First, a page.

Despite being on a stand, I did get to see a huge number of creators and all friends, not only creators on the festival’s guest list or who were exhibiting (including Russell Mark Olson, who I’ve worked with recently on the collected edition of his terrific Gateway City series – thanks for the bagel!), but some who just dropped into event just to catch up with folk, a delightful element of this Festival.
These included former Marvel UK artist Doug Braithwaite, these days working for Valiant, and veteran artist Mike Dorey, who’d come all the way to Kendal from Surrey to catch up with Ian Kennedy, and seemed delighted to find veterans of the industry such as former Tharg Steve MacManus, too.
It was also wonderful to catch up with some downthetubes readers, some who I only know in many cases from the profile photographs on Facebook or Twitter or Instagram. So while I did miss some incredible events, including the book launch for Traces of the Great War, and John Wagner and Ian Rankin‘s much talked about panel, interrupted briefly by an angle grinder (don’t ask!), it was great to simply catch up with folk as they walk past the panel or I saw in the local pubs or elsewhere.
You wouldn’t think that a Festival in a small town in the north of England, might prove the seeding ground for new work and ideas; chance encounters that might, perhaps, lead to greater things, creatively. But there appeared to be a load of that going on – just introducing, for example comics artist and actress Jessica Martin to B7Media’s Andrew Sewell seemed like it might be the seed for something new…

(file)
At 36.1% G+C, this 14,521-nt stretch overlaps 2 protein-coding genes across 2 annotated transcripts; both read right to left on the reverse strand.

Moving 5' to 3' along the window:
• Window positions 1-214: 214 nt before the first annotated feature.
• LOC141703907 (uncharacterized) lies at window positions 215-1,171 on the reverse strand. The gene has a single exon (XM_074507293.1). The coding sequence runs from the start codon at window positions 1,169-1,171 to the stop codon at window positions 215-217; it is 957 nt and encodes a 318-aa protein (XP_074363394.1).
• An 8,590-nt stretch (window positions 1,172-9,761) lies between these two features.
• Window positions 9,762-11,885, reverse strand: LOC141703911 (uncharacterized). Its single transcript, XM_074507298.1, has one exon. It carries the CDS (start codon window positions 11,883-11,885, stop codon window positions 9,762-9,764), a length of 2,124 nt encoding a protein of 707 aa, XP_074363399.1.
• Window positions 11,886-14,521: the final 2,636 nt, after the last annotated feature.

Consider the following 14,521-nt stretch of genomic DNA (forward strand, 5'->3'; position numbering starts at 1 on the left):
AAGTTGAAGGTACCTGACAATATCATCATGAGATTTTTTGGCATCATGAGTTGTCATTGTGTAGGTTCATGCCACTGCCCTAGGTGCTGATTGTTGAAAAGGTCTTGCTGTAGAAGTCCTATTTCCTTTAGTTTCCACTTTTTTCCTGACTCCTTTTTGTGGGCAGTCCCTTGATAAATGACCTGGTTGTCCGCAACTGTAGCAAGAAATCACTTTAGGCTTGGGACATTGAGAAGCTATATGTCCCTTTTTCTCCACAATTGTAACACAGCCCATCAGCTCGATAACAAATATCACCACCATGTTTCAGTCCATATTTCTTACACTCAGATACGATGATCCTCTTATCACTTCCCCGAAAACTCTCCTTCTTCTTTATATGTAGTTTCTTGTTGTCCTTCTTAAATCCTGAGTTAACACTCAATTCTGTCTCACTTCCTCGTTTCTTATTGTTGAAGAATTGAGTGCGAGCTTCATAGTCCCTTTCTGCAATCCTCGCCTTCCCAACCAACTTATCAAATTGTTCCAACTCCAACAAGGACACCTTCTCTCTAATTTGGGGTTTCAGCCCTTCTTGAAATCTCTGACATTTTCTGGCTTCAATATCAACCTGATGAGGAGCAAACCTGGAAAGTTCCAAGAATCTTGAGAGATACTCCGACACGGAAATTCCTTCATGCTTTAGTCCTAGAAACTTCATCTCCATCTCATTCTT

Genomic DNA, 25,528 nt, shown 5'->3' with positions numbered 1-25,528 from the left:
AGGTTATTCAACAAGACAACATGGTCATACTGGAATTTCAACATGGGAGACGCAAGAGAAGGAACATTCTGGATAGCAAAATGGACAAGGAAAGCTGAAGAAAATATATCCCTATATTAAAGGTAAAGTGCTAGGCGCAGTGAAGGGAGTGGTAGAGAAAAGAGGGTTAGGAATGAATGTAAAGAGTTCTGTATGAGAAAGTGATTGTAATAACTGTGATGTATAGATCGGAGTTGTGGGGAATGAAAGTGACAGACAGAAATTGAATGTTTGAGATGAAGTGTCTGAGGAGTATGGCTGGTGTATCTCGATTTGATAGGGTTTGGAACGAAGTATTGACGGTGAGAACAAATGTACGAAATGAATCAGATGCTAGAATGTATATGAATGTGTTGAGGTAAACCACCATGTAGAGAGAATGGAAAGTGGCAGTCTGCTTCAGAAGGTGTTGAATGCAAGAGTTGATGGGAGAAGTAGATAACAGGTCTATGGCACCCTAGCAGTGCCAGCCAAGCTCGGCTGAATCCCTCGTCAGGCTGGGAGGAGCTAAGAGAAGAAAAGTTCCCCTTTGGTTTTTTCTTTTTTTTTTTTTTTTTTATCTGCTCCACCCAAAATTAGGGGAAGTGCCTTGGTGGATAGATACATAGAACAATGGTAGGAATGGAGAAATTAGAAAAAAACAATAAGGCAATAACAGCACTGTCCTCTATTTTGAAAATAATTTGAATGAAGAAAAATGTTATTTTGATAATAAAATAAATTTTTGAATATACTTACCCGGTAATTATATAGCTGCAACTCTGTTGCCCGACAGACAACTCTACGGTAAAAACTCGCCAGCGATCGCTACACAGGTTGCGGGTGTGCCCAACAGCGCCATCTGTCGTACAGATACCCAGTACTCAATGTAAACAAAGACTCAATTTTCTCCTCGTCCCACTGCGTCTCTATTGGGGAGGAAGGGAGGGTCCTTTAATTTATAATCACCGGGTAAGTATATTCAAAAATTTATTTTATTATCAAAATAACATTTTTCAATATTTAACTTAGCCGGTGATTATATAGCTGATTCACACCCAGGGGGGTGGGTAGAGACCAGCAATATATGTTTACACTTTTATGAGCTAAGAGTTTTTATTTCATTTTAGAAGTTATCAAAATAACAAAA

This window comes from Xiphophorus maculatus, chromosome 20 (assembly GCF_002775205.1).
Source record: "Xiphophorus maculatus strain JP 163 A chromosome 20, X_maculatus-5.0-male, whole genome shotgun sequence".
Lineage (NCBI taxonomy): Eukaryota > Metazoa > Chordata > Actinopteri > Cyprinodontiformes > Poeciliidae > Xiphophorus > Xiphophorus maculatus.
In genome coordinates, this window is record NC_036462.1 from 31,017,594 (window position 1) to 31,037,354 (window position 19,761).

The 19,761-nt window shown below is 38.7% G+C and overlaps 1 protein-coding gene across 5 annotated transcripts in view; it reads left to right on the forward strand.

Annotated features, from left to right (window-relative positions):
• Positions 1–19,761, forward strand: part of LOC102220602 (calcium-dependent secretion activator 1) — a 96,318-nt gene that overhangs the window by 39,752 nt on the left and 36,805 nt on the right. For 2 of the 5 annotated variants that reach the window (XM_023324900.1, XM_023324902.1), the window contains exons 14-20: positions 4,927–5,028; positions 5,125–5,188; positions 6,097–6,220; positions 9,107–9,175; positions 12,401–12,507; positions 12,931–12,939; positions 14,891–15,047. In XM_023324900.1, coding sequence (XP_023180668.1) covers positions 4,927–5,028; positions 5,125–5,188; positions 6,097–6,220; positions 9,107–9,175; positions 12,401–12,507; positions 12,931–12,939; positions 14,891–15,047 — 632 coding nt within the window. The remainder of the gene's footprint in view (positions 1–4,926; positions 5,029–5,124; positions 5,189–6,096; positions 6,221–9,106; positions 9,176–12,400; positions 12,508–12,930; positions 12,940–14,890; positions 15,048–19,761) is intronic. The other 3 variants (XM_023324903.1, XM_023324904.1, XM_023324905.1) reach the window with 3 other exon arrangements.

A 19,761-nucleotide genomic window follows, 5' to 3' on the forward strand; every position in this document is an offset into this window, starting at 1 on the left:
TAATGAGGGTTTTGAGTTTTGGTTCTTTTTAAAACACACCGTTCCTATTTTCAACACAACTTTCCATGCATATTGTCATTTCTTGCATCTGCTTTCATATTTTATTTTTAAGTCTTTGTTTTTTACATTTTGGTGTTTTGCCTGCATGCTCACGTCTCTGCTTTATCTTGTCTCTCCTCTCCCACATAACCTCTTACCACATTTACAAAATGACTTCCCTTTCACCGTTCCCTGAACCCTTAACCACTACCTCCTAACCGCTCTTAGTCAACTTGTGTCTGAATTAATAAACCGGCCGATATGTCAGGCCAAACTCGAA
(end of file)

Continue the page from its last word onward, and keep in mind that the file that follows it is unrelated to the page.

Brief encounters too, such as meeting Drew Marr and mother Kelly-Ann, were great fun, as she enthused about both her son’s work and their plans for getting it out to shops around the country. While might be one of the youngest, creators at the event, the fact that he had the chance to meet another creator – Zoom Rockman – at the Festival, seem to provide further inspiration for him to go on to do even more great comics.
Clockwork Watch also help make this year’s festival even more fun, with Yomi Ayeni coordinating an amazing day of steam punk powered events, accommodating in the procession through the town, led by aided by David Silverman and his tuba.